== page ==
The uptake for Ethernet services is quite fast at IXCs and the remaining facilities-based CLECs I've talked with this year. The average speed is getting a bit lower as the market expands, from around 100 Mbps last year to more in the range of 30-50 Mbps now.

The big driver is VOIP transport/backhaul for many large enterprises, and of course high-speed Internet access. Beyond that there is more interest in using Ethernet as a high-speed replacement/augmentation for Frame Relay and TDM private lines. Point-to-point Ethernet access to VPNs is a clear application as well, and in this case operators are using Q-in-Q in many cases, but are exploring using MPLS as these services scale.

The role of the Micro-MSPP in most cases in service consolidation, i.e., getting as many services onto a single pipe as possible. This can be accomplished in a number of ways and drives the design of the Micro-MSPP:

1) Mapping all the services into GFP and assigning them virtually concatenated channels within an OC-3/12/48 uplink. This is perhaps the most costly option, but solid as a rock and secure as fort knox.

2) converting all services into Ethernet (including TDM) and assigning them VLAN tags for backhaul to a concentration point in the metro. In this model, The services can be carried as a single aggregated Ethernet payload over SONET, or as pure Ethernet transport, depending on the legacy network. Some customer isolation concerns linger with this option, as do scalability challenges.

3) The future case, is converting everything (L1 and L2 services) into pseudowires using IETF PWE3 techniques and using MPLS for CoS, protection, etc. Underlying transport can be Ethernet or SONET/SDH, depending. This is a rather immature technology today, but very promising. Watch this space for more.

RPR can be used in all these cases as a Layer 2 traffic management layer within SONET or Ethernet for further efficiency gains and ease-of-networking in the metro.

Thanks,

Scott



How fast is enterprise demand for Ethernet service growing? What speed?
What is the use:
1)VLANs
2)VPN (is there a difference?)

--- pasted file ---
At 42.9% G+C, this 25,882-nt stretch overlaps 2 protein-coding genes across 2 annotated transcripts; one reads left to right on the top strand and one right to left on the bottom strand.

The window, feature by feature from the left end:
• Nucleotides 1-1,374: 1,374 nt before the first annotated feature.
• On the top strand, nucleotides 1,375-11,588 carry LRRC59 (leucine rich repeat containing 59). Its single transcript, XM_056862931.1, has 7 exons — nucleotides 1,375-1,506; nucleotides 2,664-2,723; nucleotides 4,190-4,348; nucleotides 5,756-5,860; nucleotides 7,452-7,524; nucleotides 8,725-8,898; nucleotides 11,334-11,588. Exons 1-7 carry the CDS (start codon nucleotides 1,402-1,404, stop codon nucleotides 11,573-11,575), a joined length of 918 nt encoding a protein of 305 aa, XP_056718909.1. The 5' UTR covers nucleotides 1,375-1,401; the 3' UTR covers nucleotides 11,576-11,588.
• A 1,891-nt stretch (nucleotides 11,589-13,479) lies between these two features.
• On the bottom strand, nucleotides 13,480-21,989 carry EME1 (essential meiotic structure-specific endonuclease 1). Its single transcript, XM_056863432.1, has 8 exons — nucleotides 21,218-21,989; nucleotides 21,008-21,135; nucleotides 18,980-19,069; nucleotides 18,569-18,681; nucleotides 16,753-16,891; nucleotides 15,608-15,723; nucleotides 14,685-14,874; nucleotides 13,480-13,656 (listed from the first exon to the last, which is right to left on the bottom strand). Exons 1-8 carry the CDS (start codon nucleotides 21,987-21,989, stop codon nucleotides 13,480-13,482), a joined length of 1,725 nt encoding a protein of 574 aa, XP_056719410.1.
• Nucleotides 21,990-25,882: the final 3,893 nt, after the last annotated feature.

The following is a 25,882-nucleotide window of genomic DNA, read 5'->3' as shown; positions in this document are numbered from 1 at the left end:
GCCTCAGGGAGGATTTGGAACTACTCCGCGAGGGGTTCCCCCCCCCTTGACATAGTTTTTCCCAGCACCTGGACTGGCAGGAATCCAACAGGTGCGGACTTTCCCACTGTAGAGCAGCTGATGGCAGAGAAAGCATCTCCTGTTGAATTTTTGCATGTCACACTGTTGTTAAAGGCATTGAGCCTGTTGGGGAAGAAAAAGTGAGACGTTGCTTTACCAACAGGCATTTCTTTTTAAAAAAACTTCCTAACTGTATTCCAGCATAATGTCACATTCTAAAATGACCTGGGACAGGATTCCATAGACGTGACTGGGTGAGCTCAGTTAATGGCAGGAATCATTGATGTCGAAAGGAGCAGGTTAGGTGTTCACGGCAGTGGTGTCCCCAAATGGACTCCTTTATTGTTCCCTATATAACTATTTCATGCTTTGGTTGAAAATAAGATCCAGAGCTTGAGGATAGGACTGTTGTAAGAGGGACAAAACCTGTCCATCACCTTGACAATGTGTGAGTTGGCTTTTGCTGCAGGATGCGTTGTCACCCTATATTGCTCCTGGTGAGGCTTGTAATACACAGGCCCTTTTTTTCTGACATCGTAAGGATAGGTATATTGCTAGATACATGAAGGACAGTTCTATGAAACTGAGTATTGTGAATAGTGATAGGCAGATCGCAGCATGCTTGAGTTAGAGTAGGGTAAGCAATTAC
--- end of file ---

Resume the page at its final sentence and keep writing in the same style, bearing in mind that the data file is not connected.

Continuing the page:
3)VoIP replacement of "legacy" voice service?
4)WAN storage?
5)service consolidation
Do these boxes need L3 functionality for MPLS, security, subnetting or anything else?
particle_man 12/5/2012 | 1:30:01 AM
re: Marconi Scales Down Its Edge Scott,

I hope it's not too transparent that we are tapping you for free consulting time :-), but your last category of PWE3 is an interesting contrast. It would seem like that connection would require around 3 more layers of network beneath it (measuring service to physical) than a simple GFP box. In my mind more layers means more expense. Am I missing something?

PM
opticalmarker 12/5/2012 | 1:30:01 AM
re: Marconi Scales Down Its Edge Given this infusion in this space, what Global market size are they all looking at for the regular edge MSPP and also for it's micro cousin?
Scott Clavenna 12/5/2012 | 1:29:56 AM
re: Marconi Scales Down Its Edge Adding PWE3 support to an access CLE pizza box would certainly add some expense (maybe a couple thousand $, tops) and a bit of operational complexity, compared to some of the micro-MSPPs that are strictly "services over SONET/GFP/VCAT." But, in exchange for that cost and complexity, the operator does get a few key advantages:

1) The ability to support all packetized services (not just Ethernet) transport via a single unified encapsulation technique (PWE3). What's more, each packetized service can be assigned a particular class of service.

2) Converts packet traffic over TDM to packet transport (MPLS virtual circuits) at the earliest possible point, which gives you some statistical gain at the CLE across all packet services, not just Ethernet. Though some people argue that this should happen at the metro hub, not in the CLE, for reasons of network simplicity, operations, cost, etc.

3) Uses MPLS-based provisioning techniques, if you believe that's a good thing. This lets an operator create a services at the customer's prem and provision it end-to-end across their network, wherever the tunnel takes it, which could be through an MSPP, onto an edge router, through core routers and out the other end to another edge router or MSPP. This is an interesting thing to contemplate: that packet services can traverse transport and packet gear equally well using PWE3. The payoff here is that an operator gets a lot of flexibility in supporting packet services over their whole network, not just the routers and switches.

4) Service-specific status and alarm handling for each of the services carried as pseudo-wires


So, if you believe MPLS is no longer just a traffic engineering tool for the core of IP networks, but a services tool, then it starts to make sense to see how far you can push it out in the network. The PWE3 pizza box is about as far as you can go.

Scott
materialgirl 12/5/2012 | 1:29:51 AM
re: Marconi Scales Down Its Edge The market size is either huge or meaningless. Some things you can't count. If it takes off, you need to be there, period. I have never seen a parket projection number that was within 10x of being accurate. So relax, there is no answer. Precision without accuracy is a trap.
Liberty Valence 12/5/2012 | 1:29:28 AM
re: Marconi Scales Down Its Edge market price is about $1000...